Changes to the energy portfolio of Great River Energy will not affect the operations of its Spiritwood Station or its ability to provide waste steam energy to Dakota Spirit AgEnergy or other potential projects in the Spiritwood Energy Park Association industrial park, according to Jon Brekke, Great River Energy vice president and chief power supply officer.

GRE announced Thursday that it is changing the list of equipment, or portfolio, that it uses to generate electricity. The new portfolio eliminates the company's coal-fired generation capacity and replaces it with wind energy. The change also includes repowering its Spiritwood Station, a 99-megawatt coal-fired generating plant at Spiritwood, North Dakota, to utilize natural gas as a fuel.

GRE is a cooperative owned by electrical cooperatives in Minnesota. The change in sources for the company's electricity is expected to reduce the cost of electricity to its customers and the company's carbon emissions.

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Construction on Spiritwood Station began in 2007 and was completed in 2011 at a cost of $425 million. When the plant was brought online in 2014, it was said to be the first coal-fired generating plant commissioned in North Dakota in more than 30 years. The plant produces up to 99 megawatts of electricity as well as waste steam used as energy at Dakota Spirit AgEnergy, a fuel ethanol plant located at the adjacent Spiritwood Energy Park Association.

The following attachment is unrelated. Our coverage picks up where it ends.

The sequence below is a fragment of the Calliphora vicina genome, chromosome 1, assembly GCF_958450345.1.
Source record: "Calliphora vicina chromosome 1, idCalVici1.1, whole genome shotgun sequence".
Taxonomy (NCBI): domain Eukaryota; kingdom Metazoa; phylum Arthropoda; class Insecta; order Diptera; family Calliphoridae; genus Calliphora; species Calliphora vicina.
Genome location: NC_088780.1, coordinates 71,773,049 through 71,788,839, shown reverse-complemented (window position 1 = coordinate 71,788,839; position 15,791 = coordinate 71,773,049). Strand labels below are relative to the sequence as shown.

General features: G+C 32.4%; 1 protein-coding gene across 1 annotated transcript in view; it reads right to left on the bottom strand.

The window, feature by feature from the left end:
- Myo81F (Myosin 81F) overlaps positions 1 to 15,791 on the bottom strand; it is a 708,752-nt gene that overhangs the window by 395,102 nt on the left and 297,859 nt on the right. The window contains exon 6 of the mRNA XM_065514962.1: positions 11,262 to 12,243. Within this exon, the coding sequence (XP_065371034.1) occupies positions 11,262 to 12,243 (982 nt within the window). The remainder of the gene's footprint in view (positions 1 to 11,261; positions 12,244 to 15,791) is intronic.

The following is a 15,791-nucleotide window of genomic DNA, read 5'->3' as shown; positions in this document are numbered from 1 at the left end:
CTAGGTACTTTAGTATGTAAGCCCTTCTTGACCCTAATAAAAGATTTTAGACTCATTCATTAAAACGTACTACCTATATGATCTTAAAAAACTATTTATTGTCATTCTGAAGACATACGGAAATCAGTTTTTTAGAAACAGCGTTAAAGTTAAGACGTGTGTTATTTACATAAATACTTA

"Repowering Spiritwood Station to burn natural gas rather than coal will be done with the current staff," Brekke said. "The plant will continue to meet its commitments to provide energy to Dakota Spirit AgEnergy or other possible future tenants to the Spiritwood Energy Park."

Connie Ova, CEO of the Jamestown/Stutsman Development Corp. and the Spiritwood Energy Park Association, said the change is a non-factor to the business operations in the region.

Ova said the area had enough natural gas pipeline capacity to serve Spiritwood Station including natural gas lines that had served the Cargill Malt plant which closed in 2018.

David Saggau, Great River Energy president and CEO, said the changes were intended to reduce the company's carbon dioxide emissions by 95% from its baseline 2005 emission level.

Portfolio changes include decommissioning Coal Creek Station, an 1,100-megawatt coal-fired generating plant at Underwood, in 2022 and adding a similar amount of wind energy capacity to the system by 2023. The company is also planning a long-duration battery demonstration project in Minnesota to hold electricity for use as needed.